College Compass | 5 steps to excel in virtual learning

College Compass is a bi-weekly blog that aims to help students navigate the highs and lows of college life.


By Ana Altchek, Staff Writer

Within my first week of classes this semester, I missed a class for which I TA, showed up 30 minutes late to a Zoom meeting and realized I had two courses in my schedule that fulfilled zero requirements towards my graduation. So, if you feel like virtual learning isn’t your forte, you’re not alone. 

Unfortunately, whether or not online learning is your personal preference, it’s your new reality, and it’s time to get adjusted. If the start of the semester felt a little turbulent, there’s still more than enough time to get adjusted and back in the game. Here are five ways that I was able to recover from my chaotic first week:

Go to office hours

While I always recommend visiting professors’ office hours, this is an absolute game-changer with virtual learning for two reasons. Firstly, it allows your professors to actually get to know your name. Unless your camera is always on, it’s practically impossible for professors to get to know you apart from anyone else in the class unless you make the effort to have a private introduction. Secondly, this forms some kind of baseline relationship with your professors. As I mentioned earlier, virtual learning can sometimes get confusing and mistakes can easily happen. If you form an initial relationship with your professor, they’re more likely to be sympathetic to you in the future since they know you care about the class and made a first effort to meet them. 


Participation throughout the semester is obviously always important, but at the start of a class, it’s vital. This will allow professors to know and recognize your name in the future and will give off the initial impression that you’re invested in the class. I can attest to this because in all of my classes, even if a student keeps their camera off, I will recognize their name if they’ve regularly spoken in class. 

Make friends

Making friends on Zoom isn’t necessarily easy or comfortable — but it’s worth the awkward private message. It’s really easy to get confused about an assignment or something the professor said if Wi-Fi is cutting out, so it’s really helpful to have someone you can check in with. Or, you could even suggest making a GroupMe in the Zoom chat. From my experience, students always show interest in joining a GroupMe, and it’s a great way to communicate with the class in a more casual setting.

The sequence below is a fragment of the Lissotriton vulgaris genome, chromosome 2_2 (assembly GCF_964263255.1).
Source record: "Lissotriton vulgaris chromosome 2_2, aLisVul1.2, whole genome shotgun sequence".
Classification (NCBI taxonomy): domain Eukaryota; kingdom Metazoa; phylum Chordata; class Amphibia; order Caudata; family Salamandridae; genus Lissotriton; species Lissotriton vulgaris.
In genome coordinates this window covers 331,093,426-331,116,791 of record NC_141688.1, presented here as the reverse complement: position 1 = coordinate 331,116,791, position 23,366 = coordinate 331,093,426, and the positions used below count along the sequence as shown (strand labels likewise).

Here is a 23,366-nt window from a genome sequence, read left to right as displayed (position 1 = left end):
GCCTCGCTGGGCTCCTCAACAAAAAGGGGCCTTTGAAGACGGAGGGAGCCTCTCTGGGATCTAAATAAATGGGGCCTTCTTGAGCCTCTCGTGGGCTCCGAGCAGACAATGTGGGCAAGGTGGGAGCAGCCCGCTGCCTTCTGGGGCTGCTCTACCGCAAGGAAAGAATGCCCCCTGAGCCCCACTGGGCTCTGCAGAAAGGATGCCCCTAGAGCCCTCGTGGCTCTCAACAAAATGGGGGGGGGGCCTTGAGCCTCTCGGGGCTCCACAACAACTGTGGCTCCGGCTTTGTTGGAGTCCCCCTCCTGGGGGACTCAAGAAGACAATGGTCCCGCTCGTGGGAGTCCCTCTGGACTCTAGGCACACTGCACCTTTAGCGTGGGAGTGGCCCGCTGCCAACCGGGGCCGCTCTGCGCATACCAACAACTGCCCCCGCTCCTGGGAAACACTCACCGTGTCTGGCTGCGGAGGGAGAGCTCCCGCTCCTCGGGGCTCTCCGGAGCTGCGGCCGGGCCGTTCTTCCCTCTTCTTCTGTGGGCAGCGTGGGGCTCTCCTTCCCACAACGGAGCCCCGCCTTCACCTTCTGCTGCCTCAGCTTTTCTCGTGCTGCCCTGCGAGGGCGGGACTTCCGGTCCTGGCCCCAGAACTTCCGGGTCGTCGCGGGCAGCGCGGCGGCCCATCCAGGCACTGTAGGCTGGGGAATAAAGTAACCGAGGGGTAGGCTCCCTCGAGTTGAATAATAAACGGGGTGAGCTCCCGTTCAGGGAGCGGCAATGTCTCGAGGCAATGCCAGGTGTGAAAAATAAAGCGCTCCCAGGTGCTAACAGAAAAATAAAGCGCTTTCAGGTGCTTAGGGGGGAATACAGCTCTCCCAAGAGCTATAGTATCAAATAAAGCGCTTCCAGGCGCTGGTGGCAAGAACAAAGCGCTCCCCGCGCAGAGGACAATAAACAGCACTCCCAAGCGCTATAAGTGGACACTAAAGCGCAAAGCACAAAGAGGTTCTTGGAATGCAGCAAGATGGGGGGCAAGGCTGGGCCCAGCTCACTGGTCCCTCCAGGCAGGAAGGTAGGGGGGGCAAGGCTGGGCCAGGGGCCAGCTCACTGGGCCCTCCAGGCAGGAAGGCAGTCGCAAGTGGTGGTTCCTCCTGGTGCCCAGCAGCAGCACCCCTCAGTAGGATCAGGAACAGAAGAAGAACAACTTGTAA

Download all your syllabi

Due to online learning, it can sometimes be difficult to navigate through each course and find each syllabus. Sometimes it’s under pages, sometimes it’s under modules and every once in a while it’s actually under the syllabus tab. Instead of logging on to MyPitt and refreshing Canvas all the time, I’ve found it much easier to download all my syllabi and make a desktop folder for all my classes. This is way more organized and doesn’t require Wi-Fi to check on class times, due dates or assigned readings. 

Double check your calendar

Even if you think you know your schedule for the day, I still encourage checking your Canvas Calendar just in case you missed something. I love the set up on Canvas because it has both assignment due dates and class times. This is a great tool for virtual learning, and it’s saved me in many instances where I’ve completely forgotten about a meeting. You can also import all your assignments and class times to Google Calendar, and add more to your schedule for a more unified forum. 

If you haven’t done virtual learning before, it may take time to adjust to this style and that’s okay. Hopefully, these tips will not only help you to pass, but to excel in online school this semester.